The Diocese of Memphis Catholic Ministry with Gay and Lesbian Persons was founded with this simple principle: We all want to be welcome at home, we all have a place at the table. Our Ministry hosts a potluck on the 1st Tuesday of the month, and we have a Parent Support Group that meets bimonthly.
I have, for almost a year, attended a faith sharing/Bible study group at Lindenwood Christian Church in midtown Memphis. I go with a friend, also Catholic, who has really enjoyed the open, welcome atmosphere at this church.
I had only attended a few sessions when in sharing, one of the guys referred to himself as a “recovering Catholic.” I always feel badly when I hear that, as I have a son who feels the same way. I am happy that these guys have found a home for themselves in this wonderful church, but I want them to understand that OUR Cathedral parish is also a welcome place.
After visiting in this group for a couple of months, I invited the guys who sat near me to come to my church and join us at our 1st Tuesday Potluck. They came, and had a great time, and a few months later, after hearing the “recovering” phrase again, I invited the entire group. There were about a dozen from the faith sharing group who came, and we are blessed that they are there to share their stories and different religious traditions with our group. We have a simple format, a blessing, potluck supper, evening prayers and/or a presentation, and dessert. Dinner and dessert give us a chance to get to know each other and discuss the presentation. The main purpose of our ministry is hospitality. Every one is welcome in my church, and if a potluck in the church basement is the first Catholic place “recovering Catholics” feel comfortable, then I am blessed to be a part of it.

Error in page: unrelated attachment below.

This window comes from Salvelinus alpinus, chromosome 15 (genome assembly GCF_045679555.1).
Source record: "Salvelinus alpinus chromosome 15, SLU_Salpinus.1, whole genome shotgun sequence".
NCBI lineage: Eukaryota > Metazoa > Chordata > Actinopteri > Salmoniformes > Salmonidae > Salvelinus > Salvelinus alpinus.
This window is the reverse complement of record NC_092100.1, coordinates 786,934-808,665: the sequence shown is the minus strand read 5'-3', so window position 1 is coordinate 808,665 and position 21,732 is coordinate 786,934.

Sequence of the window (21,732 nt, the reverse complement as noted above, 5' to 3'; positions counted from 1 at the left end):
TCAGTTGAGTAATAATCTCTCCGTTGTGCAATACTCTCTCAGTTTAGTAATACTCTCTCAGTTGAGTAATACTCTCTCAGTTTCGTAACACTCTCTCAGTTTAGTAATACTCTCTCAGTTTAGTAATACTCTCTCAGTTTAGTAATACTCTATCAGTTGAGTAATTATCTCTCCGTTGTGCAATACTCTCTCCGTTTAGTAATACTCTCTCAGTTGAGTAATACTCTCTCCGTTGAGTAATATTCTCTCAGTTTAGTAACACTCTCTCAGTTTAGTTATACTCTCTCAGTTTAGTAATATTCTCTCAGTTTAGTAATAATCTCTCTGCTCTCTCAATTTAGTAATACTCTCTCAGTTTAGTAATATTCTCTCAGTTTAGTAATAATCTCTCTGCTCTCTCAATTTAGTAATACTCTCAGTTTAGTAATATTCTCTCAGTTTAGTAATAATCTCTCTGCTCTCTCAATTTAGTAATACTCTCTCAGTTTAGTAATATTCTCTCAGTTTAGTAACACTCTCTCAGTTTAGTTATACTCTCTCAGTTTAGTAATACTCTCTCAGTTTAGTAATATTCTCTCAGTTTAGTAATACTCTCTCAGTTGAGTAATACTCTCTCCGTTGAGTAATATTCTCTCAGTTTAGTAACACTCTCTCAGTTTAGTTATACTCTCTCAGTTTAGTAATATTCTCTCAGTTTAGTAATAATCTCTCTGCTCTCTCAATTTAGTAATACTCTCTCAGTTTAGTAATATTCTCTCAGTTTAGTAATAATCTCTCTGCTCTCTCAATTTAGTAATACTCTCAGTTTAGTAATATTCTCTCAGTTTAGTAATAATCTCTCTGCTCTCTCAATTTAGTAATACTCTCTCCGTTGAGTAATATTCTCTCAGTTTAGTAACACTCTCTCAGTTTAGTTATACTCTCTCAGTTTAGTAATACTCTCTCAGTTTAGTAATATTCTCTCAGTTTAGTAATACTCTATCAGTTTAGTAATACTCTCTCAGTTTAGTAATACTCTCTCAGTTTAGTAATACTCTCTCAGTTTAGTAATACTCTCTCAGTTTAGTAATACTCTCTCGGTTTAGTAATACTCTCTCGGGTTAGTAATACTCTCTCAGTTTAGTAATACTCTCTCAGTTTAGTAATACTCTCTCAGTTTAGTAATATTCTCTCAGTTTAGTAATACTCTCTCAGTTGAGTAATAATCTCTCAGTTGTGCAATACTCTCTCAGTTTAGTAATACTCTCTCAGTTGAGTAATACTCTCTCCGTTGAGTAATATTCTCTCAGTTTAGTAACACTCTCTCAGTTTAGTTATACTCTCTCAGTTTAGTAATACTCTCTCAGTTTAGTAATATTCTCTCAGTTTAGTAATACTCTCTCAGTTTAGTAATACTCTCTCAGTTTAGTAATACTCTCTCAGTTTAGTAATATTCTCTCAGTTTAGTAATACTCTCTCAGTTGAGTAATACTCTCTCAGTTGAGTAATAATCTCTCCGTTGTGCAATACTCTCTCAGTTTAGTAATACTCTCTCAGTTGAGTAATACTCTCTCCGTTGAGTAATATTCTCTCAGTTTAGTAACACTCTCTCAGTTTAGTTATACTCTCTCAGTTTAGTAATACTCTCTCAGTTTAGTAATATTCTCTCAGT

In March our evening prayer was the “way of the cross.” This particular service was in honor of AIDS ministries, and was written in our parish. We had the opportunity to share this tradition with people who have never walked the “stations,” but for whom the AIDS ministry holds special meaning. Their participation enriched our service, and I was moved that we could it share with them.
As the Catholic parent of a gay son, I feel blessed to be living in the diocese of Memphis. We have a thriving Catholic Ministry with Gay and Lesbian Persons, and a committed Parent Support Group. My son lives in another state, and has not found his “church home” yet, but I continue to pray that he does.
Our CMGLP began with the blessings of Bishop Terry Steib, and was inspired by a Cathedral parishioner, who had lost her son to suicide. If you get the chance, the Bishop’s letter is posted on the website for our diocese, as is Millicent Cobb’s letter that talks about her precious Steve, and his life and death.